Skip to comments.What is the Future of Concrete in Architecture?
Posted on 10/25/2019 11:28:30 PM PDT by 2ndDivisionVet
Concrete is the second-most used material on earth. It is also the second-largest emitter of CO2, with cement manufacturing accounting for 5 to 7 percent of annual emissions. The continued popularity of concrete as a material of choice in the design and construction industry, coupled with increasing unease of the environmental consequences, has put concrete firmly in the spotlight of innovation and experimentation. As a result, designers, architects, and researchers around the world are generating multiple visions for what the future of concrete in architecture could look like.
Concrete has been a material of choice for architects and builders for thousands of years, with the earliest known use dating from Syria and Jordan in 6000BC. Its low cost, versatility, fast application, and sheer familiarity to those involved in using it means that roughly 22 billion tons of concrete are poured every year. According to a recent BBC study, production of cement has increased thirtyfold since 1950, and a further fourfold since 1990, driven in part by postwar building in Europe, and building booms across Asia from the 1990s onwards. It is predicted that to keep pace with demands in South East Asia and sub-Saharan Africa, cement production may have to increase by 25% by 2030.
(Excerpt) Read more at archdaily.com ...
” It is also the second-largest emitter of CO2”
All that is is old is new again.
Without carbon and oxygen there is no life. Murdering tards want to kill every living thing!
Oh dear, maybe concrete should see a doctor.
My father and I built my house in 1989. The by far longest lasting material I used and what gave me the most bang for my buck was the concrete. The trees and bushes I planted on that bare 6 acres have ate at least the CO2 from that material and Id bet more. If you meant the author is retarded, Id agree or smoking dope.
All but about 500 million. Their plan for a humanist dystopian utopia where everyone is controlled by the state.
Therefore the left wants it outlawed.
A lot of fossil fuels are burned in the gathering and transportation of the components for making concrete.
“with cement manufacturing accounting for 5 to 7 percent of annual emissions”
This is a one time out gasing. Cement lasts may years without additional out gasing.
Of course the CO2 hysteria is all BS but the first thing that needs to be done to slow the growth of concrete use in this country is to start making road and bridge concrete in the US more durable.
Here in the rust belt winter road salt use destroys concrete and asphalt roads and bridges.
Typical, low cost concrete is porous to water. Water laden with road salt enters the concrete and eventually the salt recrystallizes and cracks the concrete.
Concrete mixtures can be made that are not porous. But they are more expensive. However, the reduction in road maintenance would more that make up the difference in lifetime cost of the road or bridge.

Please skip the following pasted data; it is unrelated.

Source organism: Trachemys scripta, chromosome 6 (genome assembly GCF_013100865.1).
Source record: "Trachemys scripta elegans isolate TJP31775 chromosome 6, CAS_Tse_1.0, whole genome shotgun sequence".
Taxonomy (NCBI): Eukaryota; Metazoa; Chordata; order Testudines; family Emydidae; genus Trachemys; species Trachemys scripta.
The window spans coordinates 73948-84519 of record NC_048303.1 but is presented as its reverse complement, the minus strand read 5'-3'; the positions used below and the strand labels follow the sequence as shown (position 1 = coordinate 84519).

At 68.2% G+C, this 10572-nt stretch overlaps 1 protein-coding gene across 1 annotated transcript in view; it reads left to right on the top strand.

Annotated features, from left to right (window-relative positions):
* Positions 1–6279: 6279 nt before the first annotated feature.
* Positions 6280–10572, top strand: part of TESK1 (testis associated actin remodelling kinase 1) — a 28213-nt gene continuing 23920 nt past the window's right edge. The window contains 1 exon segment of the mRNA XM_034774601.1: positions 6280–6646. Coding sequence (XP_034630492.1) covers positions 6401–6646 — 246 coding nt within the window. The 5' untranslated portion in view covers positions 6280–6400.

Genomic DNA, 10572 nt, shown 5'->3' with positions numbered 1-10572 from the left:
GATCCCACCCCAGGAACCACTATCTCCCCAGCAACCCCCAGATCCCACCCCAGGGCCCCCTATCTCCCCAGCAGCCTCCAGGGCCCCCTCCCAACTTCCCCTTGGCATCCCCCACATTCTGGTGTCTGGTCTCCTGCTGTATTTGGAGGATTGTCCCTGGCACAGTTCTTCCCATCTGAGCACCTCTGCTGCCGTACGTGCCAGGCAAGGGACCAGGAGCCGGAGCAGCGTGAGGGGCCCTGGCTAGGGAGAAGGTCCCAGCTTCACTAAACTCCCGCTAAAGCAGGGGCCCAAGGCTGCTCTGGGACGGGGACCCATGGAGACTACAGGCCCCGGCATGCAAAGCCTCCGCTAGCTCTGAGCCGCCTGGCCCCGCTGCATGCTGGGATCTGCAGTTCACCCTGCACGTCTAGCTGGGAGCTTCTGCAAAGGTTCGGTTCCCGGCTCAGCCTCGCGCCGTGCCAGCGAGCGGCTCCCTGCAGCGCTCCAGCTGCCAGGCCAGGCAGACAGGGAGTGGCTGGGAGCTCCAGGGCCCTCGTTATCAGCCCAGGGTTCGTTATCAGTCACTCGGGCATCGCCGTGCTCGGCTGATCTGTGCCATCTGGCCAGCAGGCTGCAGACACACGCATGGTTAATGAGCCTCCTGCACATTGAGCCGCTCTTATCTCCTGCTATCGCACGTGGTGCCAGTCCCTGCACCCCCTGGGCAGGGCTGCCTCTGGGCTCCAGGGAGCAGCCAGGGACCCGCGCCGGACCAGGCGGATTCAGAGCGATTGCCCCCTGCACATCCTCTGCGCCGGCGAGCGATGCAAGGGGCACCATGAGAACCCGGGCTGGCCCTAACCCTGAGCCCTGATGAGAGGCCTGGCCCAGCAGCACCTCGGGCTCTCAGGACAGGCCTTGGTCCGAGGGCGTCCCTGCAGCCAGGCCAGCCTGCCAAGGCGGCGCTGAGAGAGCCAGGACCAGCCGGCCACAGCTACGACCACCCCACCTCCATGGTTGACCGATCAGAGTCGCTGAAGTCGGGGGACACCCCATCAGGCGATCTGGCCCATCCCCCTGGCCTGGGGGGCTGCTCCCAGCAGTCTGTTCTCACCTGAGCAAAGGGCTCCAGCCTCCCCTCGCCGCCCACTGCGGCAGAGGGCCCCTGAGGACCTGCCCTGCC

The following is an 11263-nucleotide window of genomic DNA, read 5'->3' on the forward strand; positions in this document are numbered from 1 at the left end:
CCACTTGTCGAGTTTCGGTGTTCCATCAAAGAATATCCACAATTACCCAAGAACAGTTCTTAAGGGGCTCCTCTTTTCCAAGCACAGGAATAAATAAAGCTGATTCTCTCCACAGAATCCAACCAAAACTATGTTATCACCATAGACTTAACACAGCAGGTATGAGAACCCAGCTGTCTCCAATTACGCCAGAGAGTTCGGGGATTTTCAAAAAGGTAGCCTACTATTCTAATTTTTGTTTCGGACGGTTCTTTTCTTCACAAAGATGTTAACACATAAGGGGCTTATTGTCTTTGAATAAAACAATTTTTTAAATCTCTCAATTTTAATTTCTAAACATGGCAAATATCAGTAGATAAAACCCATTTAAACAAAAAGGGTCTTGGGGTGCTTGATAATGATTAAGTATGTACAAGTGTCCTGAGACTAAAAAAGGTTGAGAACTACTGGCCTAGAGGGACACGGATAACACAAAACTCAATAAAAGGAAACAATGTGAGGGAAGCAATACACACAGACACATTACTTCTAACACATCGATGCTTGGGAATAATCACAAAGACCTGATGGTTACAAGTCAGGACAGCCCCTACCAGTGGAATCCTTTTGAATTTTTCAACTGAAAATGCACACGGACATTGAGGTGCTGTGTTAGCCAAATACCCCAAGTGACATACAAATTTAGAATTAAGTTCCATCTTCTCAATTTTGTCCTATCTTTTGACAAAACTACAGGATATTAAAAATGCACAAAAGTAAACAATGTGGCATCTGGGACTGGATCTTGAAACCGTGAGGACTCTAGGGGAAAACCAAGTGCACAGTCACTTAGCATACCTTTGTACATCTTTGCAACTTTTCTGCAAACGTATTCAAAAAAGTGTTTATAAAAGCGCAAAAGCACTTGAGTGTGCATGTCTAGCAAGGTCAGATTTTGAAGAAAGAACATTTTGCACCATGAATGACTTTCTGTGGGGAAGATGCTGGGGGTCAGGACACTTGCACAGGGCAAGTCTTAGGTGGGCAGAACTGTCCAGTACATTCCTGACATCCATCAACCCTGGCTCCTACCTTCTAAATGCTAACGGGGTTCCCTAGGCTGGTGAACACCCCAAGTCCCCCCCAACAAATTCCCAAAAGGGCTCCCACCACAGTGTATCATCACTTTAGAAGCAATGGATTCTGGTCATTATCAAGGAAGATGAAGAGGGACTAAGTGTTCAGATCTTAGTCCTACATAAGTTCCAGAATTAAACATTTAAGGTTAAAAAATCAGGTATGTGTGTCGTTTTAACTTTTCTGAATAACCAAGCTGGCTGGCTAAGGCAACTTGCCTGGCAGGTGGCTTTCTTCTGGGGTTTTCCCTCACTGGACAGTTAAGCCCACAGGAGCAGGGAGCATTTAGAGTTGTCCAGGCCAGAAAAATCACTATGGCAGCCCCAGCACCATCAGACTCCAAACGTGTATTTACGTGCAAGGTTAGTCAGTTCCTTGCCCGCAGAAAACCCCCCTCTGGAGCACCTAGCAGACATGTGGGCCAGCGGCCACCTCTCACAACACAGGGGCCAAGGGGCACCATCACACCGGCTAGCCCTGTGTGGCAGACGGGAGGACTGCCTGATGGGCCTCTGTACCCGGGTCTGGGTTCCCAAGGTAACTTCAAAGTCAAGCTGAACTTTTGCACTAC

Just stopping the use of lime stone aggregate in road and bridge concrete would make a huge difference.
Oh, great, now the eco-weenies will be advocating for mud huts and thatched rooftops. I advocate we throw them all in a giant sarcophagus and fill it with Portland cement.
Back When, I watched a multi-ton paving machine actually get lifted off the ground because the mix it was trying to compress, distribute and smooth out was so stiff.
There are too many locally connected highway construction companies that depend on constant road repair and replacement contracts, let by someone's brother-in law with the county highway commission, for the US to build durable interstates, let alone secondary roads.
The Left/Climate types want to limit highway use to Party Members, anyhow, so CO2 outgassing is just another excuse.
Here in Jakarta, 30-40 000 tonnes of sand and aggregate are trucked into the city every day. Good quality sand with sufficient angularity is becoming more scarce, and has to be hauled longer distances. The price of good sand has tripled in the last 5 years.
I do not know the consumption figures for Singapore, but they are now transporting some of their sand all the way from Thailand!
So in other words, concrete feeds plants.
What retarded people we have running around these days scaring folks to death with just bad science, junk science and pseudo science.
CO2 is tree food
Concrete produces tree food
Let the Concrete flow
Road salt destroys vehicles fast, too. I noticed that on much of the Colorado Rockies, no salt was used on roads. Sand and sometimes another chemical (don’t know what) were used on tight curves and switchbacks on passes. Ice tires made with new tech and directional tread work really well on any ice that vehicles can drive on at all—that is, as long as the ice isn’t too warm and wet for anything.
I suspect that the main problems with concrete is that we haven’t figured out how to make it the way the Romans did that lasts so well, and that we don’t plant enough greenery. The trend of plastering concrete over every possible inch in cities needs to go. It may cut down on upkeep (and reduce the need for workers to perform that upkeep), but the price for that is turning tons of ground into do-it-yourself deserts. We could do better.
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